Oyster (Crassostrea gasar) gastrointestinal tract microbiota and immunological responses after antibiotic administration
de Araújo, Jaise Paiva Bragante
de Farias, Sávio Torres
de Sousa, Oscarina Viana
de Carvalho, Fátima Cristiane Teles
Mirella da Silva, Patricia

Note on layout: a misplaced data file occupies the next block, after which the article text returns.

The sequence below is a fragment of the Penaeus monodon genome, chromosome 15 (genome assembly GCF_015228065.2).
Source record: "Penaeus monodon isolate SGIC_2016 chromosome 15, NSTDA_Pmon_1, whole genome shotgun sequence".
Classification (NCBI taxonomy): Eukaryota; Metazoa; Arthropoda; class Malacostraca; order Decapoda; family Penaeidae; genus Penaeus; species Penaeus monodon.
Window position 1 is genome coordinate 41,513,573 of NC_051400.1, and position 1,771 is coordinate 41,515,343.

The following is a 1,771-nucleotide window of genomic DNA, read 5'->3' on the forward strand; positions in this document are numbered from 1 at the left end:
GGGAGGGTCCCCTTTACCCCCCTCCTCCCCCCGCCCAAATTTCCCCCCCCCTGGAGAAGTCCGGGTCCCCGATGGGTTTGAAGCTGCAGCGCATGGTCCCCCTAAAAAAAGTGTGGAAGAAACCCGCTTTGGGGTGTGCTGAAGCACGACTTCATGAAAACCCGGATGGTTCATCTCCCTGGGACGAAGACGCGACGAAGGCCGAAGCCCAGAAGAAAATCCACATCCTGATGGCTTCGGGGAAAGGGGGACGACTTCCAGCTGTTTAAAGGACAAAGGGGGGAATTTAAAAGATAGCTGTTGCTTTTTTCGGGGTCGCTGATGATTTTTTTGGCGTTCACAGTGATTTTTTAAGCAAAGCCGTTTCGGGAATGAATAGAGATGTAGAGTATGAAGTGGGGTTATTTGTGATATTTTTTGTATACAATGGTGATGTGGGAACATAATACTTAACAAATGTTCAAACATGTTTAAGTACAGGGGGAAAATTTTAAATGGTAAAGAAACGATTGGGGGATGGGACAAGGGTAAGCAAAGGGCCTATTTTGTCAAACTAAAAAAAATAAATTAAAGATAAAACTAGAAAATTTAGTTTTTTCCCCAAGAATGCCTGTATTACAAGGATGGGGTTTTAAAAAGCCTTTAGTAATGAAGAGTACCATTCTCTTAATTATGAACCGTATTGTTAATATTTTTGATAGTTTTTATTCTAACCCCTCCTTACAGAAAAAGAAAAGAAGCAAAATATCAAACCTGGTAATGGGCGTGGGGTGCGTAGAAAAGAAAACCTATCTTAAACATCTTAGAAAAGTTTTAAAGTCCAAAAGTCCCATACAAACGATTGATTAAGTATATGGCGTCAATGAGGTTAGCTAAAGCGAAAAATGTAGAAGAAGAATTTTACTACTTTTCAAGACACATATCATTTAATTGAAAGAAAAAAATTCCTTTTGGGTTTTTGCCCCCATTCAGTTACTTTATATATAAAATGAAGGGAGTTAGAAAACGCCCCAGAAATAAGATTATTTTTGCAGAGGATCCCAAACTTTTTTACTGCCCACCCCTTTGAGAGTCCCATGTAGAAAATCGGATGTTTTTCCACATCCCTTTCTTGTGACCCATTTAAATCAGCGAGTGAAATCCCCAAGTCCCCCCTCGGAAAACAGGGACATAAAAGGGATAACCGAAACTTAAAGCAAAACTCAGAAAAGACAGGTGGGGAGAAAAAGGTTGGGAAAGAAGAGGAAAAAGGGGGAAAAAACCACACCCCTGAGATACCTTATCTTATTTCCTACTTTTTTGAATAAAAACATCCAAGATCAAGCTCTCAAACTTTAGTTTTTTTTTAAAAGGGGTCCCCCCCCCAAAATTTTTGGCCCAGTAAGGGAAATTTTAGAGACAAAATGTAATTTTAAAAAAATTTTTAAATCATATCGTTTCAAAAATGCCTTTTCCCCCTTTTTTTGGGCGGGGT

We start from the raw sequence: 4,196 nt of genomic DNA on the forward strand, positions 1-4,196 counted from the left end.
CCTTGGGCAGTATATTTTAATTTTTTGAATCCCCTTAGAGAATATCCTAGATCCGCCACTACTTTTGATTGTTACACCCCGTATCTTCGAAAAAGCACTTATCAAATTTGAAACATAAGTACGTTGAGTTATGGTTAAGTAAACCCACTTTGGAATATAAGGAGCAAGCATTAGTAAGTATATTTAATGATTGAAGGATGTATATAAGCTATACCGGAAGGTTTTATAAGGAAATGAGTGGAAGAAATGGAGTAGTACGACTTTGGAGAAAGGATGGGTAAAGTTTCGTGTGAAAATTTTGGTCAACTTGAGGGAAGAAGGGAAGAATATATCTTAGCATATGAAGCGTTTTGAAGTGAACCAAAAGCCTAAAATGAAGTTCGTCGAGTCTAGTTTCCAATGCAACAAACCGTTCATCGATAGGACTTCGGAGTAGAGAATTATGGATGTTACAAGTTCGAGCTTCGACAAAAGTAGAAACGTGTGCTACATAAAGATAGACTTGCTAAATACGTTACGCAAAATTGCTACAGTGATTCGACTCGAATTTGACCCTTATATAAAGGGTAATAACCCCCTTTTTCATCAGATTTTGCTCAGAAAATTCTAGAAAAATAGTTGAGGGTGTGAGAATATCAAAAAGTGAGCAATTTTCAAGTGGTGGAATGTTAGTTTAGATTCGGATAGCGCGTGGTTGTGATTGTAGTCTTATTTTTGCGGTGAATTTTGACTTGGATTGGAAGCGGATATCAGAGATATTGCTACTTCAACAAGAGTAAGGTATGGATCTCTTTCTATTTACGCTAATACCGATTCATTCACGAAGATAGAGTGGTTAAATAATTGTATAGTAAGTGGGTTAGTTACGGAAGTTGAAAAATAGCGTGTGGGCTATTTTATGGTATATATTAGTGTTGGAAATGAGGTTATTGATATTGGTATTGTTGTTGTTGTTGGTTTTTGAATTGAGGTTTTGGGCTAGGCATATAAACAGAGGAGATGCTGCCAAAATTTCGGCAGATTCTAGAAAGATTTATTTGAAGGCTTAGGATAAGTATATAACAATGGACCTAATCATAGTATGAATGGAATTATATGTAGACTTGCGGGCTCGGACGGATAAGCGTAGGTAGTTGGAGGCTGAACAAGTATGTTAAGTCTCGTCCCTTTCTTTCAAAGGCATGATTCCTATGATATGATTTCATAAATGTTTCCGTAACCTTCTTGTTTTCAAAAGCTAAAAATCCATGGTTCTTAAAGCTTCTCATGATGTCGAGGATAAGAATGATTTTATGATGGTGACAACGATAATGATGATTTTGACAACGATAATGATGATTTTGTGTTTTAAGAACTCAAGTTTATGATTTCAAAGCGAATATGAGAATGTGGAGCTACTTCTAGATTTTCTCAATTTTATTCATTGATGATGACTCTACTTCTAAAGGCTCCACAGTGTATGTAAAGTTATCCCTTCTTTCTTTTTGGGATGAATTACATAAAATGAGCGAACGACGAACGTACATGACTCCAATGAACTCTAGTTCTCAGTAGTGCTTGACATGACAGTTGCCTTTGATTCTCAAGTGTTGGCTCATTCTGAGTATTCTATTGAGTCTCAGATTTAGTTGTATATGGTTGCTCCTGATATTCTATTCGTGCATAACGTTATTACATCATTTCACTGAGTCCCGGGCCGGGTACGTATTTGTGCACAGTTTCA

Microbiota, the microorganisms that colonize living organisms. Oysters rely exclusively on an innate immune system. This study characterized the cultivable gastrointestinal tract microbiota (GTM) of the oyster Crassostrea gasar and evaluated their influence on immune responses. Antibiotics were used to reduce or alter the microbiota during in vitro and in vivo assays. Haemocyte viability, concentration, and phagocytic capacity, as well as the production of reactive oxygen species (ROS), were evaluated in antibiotic-treated and control oysters. Microbiological analysis of the gastrointestinal tract was also performed; bacteria were selected using culture media and were identified by 16S ribosomal DNA. The results showed that the antibiotics eliminated bacteria in vitro but increased their concentrations in vivo. The GTM was composed of 26% amylolytic bacteria, 21% lipolytic bacteria, 18% proteolytic bacteria, 18% cellulolytic bacteria and 17% lactic acid bacteria; there were no differences in the amounts of these bacterial types between the control and treated oysters. Three major bacterial phyla, Proteobacteria, Firmicutes and Actinobacteria, and seven genera, Labrenzia, Pseudomonas, Halomonas, Shewanella, Vibrio, Bacillus, and Micrococcus, were detected. The concentration, viability, and phagocytic capacity of hemocytes and the production of ROS were not significantly altered by antibiotic treatment. In conclusion, the antibiotics altered the number of heterotrophic bacteria without changing hemocyte function, suggesting that this assay could be useful for verifying the influence of microbiota in host-parasite interactions.